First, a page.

Rob Arnott, Joyce Chang, and Louis-Vincent Gave offer their perspectives on the policy landscape and its implications for investment strategy.
Robert J. Shiller has shown remarkable prescience over the years. And with talk of inverted yield curves, overvalued stock markets, and imminent recession, the present struck us as an opportune time to see what was on his mind.
Infrastructure is seen as an attractive proposition, not only because of its (in some sectors) double-digit returns in a low-yield environment but also because it offers diversification opportunities coupled with reliable earnings and consistent cash flows. Infrastructure can also be used for liability matching and inflation hedging (given that inflation tends to be built into the revenue stream of projects).
Increased capital flows to a space with low transparency and distinctly limited opportunities can be the classic setup for a bubble. In venture capital, this is magnified by the boom-or-bust nature of the companies themselves.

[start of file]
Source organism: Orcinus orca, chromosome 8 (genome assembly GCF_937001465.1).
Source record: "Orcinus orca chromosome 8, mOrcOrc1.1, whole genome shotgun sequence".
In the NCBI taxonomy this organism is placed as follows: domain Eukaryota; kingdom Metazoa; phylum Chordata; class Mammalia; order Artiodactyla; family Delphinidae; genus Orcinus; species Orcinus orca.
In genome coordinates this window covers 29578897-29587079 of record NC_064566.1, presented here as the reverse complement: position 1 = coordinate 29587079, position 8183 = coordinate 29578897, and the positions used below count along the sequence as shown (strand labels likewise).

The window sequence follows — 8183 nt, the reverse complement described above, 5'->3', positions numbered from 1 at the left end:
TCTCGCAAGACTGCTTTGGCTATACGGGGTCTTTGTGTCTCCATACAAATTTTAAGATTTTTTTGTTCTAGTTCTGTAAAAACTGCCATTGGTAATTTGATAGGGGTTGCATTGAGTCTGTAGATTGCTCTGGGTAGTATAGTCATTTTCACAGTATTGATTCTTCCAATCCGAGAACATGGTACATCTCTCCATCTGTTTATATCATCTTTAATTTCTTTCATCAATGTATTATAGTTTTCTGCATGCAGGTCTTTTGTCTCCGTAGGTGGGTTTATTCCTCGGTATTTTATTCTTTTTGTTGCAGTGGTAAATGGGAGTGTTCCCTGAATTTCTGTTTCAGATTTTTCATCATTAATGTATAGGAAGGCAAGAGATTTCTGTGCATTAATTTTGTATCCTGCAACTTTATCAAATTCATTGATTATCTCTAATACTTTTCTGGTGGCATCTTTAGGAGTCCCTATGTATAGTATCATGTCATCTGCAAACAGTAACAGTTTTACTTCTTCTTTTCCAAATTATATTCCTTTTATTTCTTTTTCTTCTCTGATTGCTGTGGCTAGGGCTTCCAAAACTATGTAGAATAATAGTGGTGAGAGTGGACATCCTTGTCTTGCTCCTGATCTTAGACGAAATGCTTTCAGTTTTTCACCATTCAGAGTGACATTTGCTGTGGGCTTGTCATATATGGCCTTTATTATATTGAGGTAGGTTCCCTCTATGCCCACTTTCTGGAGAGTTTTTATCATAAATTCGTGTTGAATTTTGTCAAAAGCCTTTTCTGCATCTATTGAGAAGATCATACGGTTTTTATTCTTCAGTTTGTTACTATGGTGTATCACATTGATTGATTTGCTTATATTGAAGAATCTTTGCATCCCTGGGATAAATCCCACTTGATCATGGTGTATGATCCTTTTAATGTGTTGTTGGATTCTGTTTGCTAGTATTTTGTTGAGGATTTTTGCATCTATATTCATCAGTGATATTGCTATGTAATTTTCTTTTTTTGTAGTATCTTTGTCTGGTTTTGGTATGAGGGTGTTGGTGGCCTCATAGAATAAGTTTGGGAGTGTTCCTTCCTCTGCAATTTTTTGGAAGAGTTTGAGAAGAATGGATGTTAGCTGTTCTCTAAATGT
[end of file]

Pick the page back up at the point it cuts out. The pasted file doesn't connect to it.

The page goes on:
Adapted from a lecture by the author and a follow-up discussion with eminent economists, this book includes an analysis of the South Sea Bubble and the application of the author’s new economic model to that and similar episodes. Open-minded investors would benefit from the book’s insights on speculative trading bubbles.
Now that the world's largest asset manager manages considerably more money than the world's largest bank, it's time to think about the potential for systemic risk.
Vikram Mansharamani argues there is a great insight to be gleaned from trends in animal protein intake in emerging markets, even in highly vegetarian India. To tell this story at the recent India Investment Conference, he started by comparing GDP and population sizes among advanced economies and emerging markets.
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